Economic development in Alabama, particularly low income areas, received more legislative support this week.  On Tuesday, the Alabama House passed a bill by a 75-22 vote that would provide tax credits to businesses that invest in or locate in low income or impoverished areas.  The bill is aimed at helping cities deal with abandoned buildings and vacated property; improving urban and rural communities; and helping create construction jobs.  To companies that invest in impoverished areas, the bill would offer an 8.3% tax credit per year for up to six years.  The bill now goes to the Senate for consideration.

Because Tuesday marked the tenth legislative day, the Alabama Senate, as required by law, took up 26 "sunset bills."  The performance of certain executive agencies, commissions and boards are reviewed by the legislature every four years.  If the legislature does not pass legislation continuing these groups, they are abolished, or "sunsetted."

Democrats, as expected, filibustered to slow down the process and burn critical legislative hours. The Republican super majority, however, was able to use a procedural motion to set aside the sunset bills temporarily and pass three general bills before adjournment. Sunset legislation will be back on the floor for consideration when they return next week.

Despite the delay, the Senate passed SB 139 by Senator Clay Scofield. This bill would limit the civil liability of a contractor for work performed on a highway, road, bridge or street, including repairs, construction or maintenance on behalf of the Alabama Department of Transportation (ALDOT), the county or local government, unless it is shown by a preponderance of evidence that physical injury, property damage or death is caused by the contractor's performance or inability of the contractor to recognize a dangerous condition.

On Wednesday, the Senate Health Committee approved SB 283, sponsored by Senator Cam Ward.  This bill would require health benefit plans to include coverage for treatment of Autism Spectrum Disorder for children age nine or under.  That same day, the Senate Health Committee also approved SB 198, by Senator Vivian Figures, the pervasive ban of smoking in public places, including bars, restaurants, hotels and motels, stores, schools and sports arenas. The bill includes fines of as much as $50 per smoking violation, and a 15-feet restriction from smoking around banned locations.  The bill now goes to the full Senate after a unanimous vote in committee.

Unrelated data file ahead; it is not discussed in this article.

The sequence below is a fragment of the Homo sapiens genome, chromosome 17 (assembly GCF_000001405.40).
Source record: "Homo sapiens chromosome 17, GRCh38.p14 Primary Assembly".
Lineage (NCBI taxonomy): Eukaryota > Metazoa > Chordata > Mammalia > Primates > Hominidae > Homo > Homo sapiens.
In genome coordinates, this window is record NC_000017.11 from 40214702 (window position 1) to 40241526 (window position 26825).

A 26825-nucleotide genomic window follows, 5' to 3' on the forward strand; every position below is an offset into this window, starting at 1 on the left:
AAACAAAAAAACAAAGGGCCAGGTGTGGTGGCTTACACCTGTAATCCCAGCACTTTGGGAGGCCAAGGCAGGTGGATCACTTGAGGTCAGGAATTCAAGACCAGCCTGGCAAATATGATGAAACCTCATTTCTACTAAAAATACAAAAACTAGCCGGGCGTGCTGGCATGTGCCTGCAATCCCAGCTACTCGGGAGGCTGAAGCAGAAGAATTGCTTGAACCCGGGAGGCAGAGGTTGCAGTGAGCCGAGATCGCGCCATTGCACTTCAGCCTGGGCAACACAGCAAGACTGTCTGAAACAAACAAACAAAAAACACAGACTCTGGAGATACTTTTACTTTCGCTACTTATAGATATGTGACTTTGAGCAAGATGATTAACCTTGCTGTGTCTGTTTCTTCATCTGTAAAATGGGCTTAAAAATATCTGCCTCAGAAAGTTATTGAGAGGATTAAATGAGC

SB 342, sponsored by Senator Phil Williams, would codify case law as it relates to a real property owner's duty of care to certain trespassers on his property. Under existing law, a land possessor owes no duty of care to a trespasser, except in very narrow and well-defined circumstances. The legislation would preempt courts from adopting a more liberal provision that would expand trespassers' rights to sue land possessors by imposing a broad new duty on land possessors to exercise reasonable care for all entrants on their land, including unwanted trespassers. This bill passed unanimously out of the Senate Agriculture, Conservation and Forestry Committee.

The Senate Finance and Taxation-Education Committee approved HB 39, which was already passed by the House.  The bill would provide tax incentives for job creation in the aircraft industry by providing an exemption from sales and use taxes on parts, components and systems that are incorporated into the refurbishment of certified military, governmental or commercial transport aircraft or rotary wing aircraft.

On Thursday, the House adopted a ten-minute calendar (each bill has ten minutes to pass or it is carried over) and passed 16 non-controversial bills.